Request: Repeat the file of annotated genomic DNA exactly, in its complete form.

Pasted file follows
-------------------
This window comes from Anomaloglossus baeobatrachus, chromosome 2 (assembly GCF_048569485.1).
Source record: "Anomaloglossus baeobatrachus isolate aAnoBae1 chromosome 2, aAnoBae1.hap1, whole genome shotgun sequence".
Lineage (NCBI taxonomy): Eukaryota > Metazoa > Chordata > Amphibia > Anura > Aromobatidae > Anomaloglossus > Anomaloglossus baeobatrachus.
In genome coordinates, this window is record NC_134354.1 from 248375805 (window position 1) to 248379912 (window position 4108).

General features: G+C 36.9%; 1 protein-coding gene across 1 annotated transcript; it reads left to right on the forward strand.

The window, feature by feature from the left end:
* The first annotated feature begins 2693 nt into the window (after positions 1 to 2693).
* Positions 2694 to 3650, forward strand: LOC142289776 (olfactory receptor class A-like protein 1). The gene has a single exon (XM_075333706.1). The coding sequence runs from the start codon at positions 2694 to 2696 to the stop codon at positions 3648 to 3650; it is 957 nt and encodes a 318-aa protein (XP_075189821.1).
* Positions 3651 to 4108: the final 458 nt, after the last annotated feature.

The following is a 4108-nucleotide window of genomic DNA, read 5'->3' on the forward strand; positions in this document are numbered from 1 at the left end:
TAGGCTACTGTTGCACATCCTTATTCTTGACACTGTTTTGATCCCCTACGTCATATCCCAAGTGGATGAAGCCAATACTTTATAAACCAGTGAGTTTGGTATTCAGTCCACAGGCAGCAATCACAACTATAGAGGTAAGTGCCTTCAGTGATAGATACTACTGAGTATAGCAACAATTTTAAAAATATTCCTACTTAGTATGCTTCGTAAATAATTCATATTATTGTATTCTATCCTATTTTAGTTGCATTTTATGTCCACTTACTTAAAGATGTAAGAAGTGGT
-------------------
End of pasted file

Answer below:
This window comes from Anomaloglossus baeobatrachus, chromosome 2 (assembly GCF_048569485.1).
Source record: "Anomaloglossus baeobatrachus isolate aAnoBae1 chromosome 2, aAnoBae1.hap1, whole genome shotgun sequence".
Lineage (NCBI taxonomy): Eukaryota > Metazoa > Chordata > Amphibia > Anura > Aromobatidae > Anomaloglossus > Anomaloglossus baeobatrachus.
In genome coordinates, this window is record NC_134354.1 from 248375805 (window position 1) to 248379912 (window position 4108).

General features: G+C 36.9%; 1 protein-coding gene across 1 annotated transcript; it reads left to right on the forward strand.

The window, feature by feature from the left end:
* The first annotated feature begins 2693 nt into the window (after positions 1 to 2693).
* Positions 2694 to 3650, forward strand: LOC142289776 (olfactory receptor class A-like protein 1). The gene has a single exon (XM_075333706.1). The coding sequence runs from the start codon at positions 2694 to 2696 to the stop codon at positions 3648 to 3650; it is 957 nt and encodes a 318-aa protein (XP_075189821.1).
* Positions 3651 to 4108: the final 458 nt, after the last annotated feature.

The following is a 4108-nucleotide window of genomic DNA, read 5'->3' on the forward strand; positions in this document are numbered from 1 at the left end:
TAGGCTACTGTTGCACATCCTTATTCTTGACACTGTTTTGATCCCCTACGTCATATCCCAAGTGGATGAAGCCAATACTTTATAAACCAGTGAGTTTGGTATTCAGTCCACAGGCAGCAATCACAACTATAGAGGTAAGTGCCTTCAGTGATAGATACTACTGAGTATAGCAACAATTTTAAAAATATTCCTACTTAGTATGCTTCGTAAATAATTCATATTATTGTATTCTATCCTATTTTAGTTGCATTTTATGTCCACTTACTTAAAGATGTAAGAAGTGGT